Ghitani et al. were able to identify these Circ-HTMRs and show that they are responsible for hair pulling high threshold mechanosensation. Future studies can focus on the exact chemical and mechanical pathways that these cells experience to relay their message to the brain from the skin. Overall, this study provides identification of a new type of mechanosensory cell that will be further studied to analyze how we as mammals feel pain, integrate the sensation, and act because of it.
1.) Ghitani, N., Barik, A., Szczot, M., Thompson, J. H., Li, C., Le Pichon, C. E., … & Chesler, A. T. (2017). Specialized mechanosensory nociceptors mediating rapid responses to hair pull. Neuron, 95(4), 944-954.
2.) Roudaut, Y., Lonigro, A., Coste, B., Hao, J., Delmas, P., & Crest, M. (2012). Touch sense: functional organization and molecular determinants of mechanosensitive receptors. Channels, 6(4), 234-245.
3.) Boada, M. D., Ririe, D. G., & Eisenach, J. C. (2017). Post-discharge hyperpolarization is an endogenous modulatory factor limiting input from fast-conducting nociceptors (AHTMRs). Molecular Pain, 131-11. doi:10.1177/1744806917726255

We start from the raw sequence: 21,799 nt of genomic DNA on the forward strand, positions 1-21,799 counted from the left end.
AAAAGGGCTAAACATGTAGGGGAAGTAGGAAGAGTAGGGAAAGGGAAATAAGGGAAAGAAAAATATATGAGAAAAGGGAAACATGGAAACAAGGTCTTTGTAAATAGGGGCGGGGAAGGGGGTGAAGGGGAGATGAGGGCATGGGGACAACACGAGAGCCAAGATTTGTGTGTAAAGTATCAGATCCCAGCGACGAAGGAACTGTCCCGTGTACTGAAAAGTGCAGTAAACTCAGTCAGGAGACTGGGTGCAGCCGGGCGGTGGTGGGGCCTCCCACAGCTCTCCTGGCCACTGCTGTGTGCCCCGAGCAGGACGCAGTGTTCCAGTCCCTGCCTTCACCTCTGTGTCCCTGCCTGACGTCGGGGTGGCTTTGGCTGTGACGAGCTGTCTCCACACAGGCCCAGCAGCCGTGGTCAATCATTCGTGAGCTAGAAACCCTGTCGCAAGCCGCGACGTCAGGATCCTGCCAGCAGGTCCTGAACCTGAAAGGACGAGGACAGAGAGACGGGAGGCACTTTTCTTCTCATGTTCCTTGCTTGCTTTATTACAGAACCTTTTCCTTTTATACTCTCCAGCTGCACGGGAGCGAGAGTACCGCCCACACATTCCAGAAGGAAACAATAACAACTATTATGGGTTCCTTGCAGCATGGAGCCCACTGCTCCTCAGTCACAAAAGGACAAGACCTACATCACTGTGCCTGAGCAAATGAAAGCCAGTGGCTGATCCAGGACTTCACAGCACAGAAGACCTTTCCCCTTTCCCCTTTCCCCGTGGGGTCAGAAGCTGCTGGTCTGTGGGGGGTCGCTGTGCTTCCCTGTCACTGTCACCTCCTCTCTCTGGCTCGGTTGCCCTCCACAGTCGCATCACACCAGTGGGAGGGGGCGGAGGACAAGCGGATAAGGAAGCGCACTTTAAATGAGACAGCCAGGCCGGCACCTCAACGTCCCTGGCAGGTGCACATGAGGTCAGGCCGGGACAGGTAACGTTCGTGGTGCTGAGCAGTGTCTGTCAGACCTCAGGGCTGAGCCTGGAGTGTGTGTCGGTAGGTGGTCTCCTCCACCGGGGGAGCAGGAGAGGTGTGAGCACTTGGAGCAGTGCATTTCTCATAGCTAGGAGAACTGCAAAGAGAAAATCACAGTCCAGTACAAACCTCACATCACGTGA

4.) Gibson, S. J., Polak, J. M., Bloom, S. R., Sabate, I. M., Mulderry, P. M., Ghatei, M. A., … & Evans, R. M. (1984). Calcitonin gene-related peptide immunoreactivity in the spinal cord of man and of eight other species. Journal of Neuroscience, 4(12), 3101-3111.
5.) Ye, L., Haroon, M. A., Salinas, A., & Paukert, M. (2017). Comparison of GCaMP3 and GCaMP6f for studying astrocyte Ca2+ dynamics in the awake mouse brain. Plos ONE, 12(7), 1-17. doi:10.1371/journal.pone.0181113
6.) McKemy, D. D., Neuhausser, W. M., & Julius, D. (2002). Identification of a cold receptor reveals a general role for TRP channels in thermosensation. Nature, 416(6876), 52.
7.) Leo, M., Schulte, M., Schmitt, L., Schäfers, M., Kleinschnitz, C., & Hagenacker, T. (2017). Intrathecal Resiniferatoxin Modulates TRPV1 in DRG Neurons and Reduces TNF-Induced Pain-Related Behavior. Mediators Of Inflammation, 1-8. doi:10.1155/2017/2786427